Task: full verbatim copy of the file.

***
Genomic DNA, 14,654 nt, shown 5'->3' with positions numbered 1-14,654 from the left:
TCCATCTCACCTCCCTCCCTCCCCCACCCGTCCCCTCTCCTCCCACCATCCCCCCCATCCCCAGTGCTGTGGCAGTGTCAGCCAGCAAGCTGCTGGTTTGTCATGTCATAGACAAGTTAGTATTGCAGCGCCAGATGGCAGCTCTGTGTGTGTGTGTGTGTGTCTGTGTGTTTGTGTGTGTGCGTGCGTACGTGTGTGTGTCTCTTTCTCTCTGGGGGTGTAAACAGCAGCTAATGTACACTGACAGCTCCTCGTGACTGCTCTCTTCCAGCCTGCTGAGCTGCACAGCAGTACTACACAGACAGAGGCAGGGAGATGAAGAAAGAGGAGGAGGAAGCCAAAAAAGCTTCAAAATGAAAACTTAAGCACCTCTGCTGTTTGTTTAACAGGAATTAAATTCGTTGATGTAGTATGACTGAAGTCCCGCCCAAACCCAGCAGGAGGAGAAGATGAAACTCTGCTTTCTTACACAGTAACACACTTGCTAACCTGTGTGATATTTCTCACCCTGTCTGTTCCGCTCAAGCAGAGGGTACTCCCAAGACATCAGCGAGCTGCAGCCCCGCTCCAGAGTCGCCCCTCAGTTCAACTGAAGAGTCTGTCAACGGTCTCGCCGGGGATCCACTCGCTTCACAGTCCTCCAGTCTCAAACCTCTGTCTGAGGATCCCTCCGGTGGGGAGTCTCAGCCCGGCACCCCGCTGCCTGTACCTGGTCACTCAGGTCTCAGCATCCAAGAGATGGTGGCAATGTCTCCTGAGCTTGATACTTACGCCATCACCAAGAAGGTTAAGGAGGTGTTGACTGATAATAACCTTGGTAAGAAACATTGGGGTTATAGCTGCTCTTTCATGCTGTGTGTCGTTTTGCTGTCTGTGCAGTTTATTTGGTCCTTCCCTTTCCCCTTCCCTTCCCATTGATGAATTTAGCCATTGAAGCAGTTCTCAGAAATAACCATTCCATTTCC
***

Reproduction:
Genomic DNA, 14,654 nt, shown 5'->3' with positions numbered 1-14,654 from the left:
TCCATCTCACCTCCCTCCCTCCCCCACCCGTCCCCTCTCCTCCCACCATCCCCCCCATCCCCAGTGCTGTGGCAGTGTCAGCCAGCAAGCTGCTGGTTTGTCATGTCATAGACAAGTTAGTATTGCAGCGCCAGATGGCAGCTCTGTGTGTGTGTGTGTGTGTCTGTGTGTTTGTGTGTGTGCGTGCGTACGTGTGTGTGTCTCTTTCTCTCTGGGGGTGTAAACAGCAGCTAATGTACACTGACAGCTCCTCGTGACTGCTCTCTTCCAGCCTGCTGAGCTGCACAGCAGTACTACACAGACAGAGGCAGGGAGATGAAGAAAGAGGAGGAGGAAGCCAAAAAAGCTTCAAAATGAAAACTTAAGCACCTCTGCTGTTTGTTTAACAGGAATTAAATTCGTTGATGTAGTATGACTGAAGTCCCGCCCAAACCCAGCAGGAGGAGAAGATGAAACTCTGCTTTCTTACACAGTAACACACTTGCTAACCTGTGTGATATTTCTCACCCTGTCTGTTCCGCTCAAGCAGAGGGTACTCCCAAGACATCAGCGAGCTGCAGCCCCGCTCCAGAGTCGCCCCTCAGTTCAACTGAAGAGTCTGTCAACGGTCTCGCCGGGGATCCACTCGCTTCACAGTCCTCCAGTCTCAAACCTCTGTCTGAGGATCCCTCCGGTGGGGAGTCTCAGCCCGGCACCCCGCTGCCTGTACCTGGTCACTCAGGTCTCAGCATCCAAGAGATGGTGGCAATGTCTCCTGAGCTTGATACTTACGCCATCACCAAGAAGGTTAAGGAGGTGTTGACTGATAATAACCTTGGTAAGAAACATTGGGGTTATAGCTGCTCTTTCATGCTGTGTGTCGTTTTGCTGTCTGTGCAGTTTATTTGGTCCTTCCCTTTCCCCTTCCCTTCCCATTGATGAATTTAGCCATTGAAGCAGTTCTCAGAAATAACCATTCCATTTCC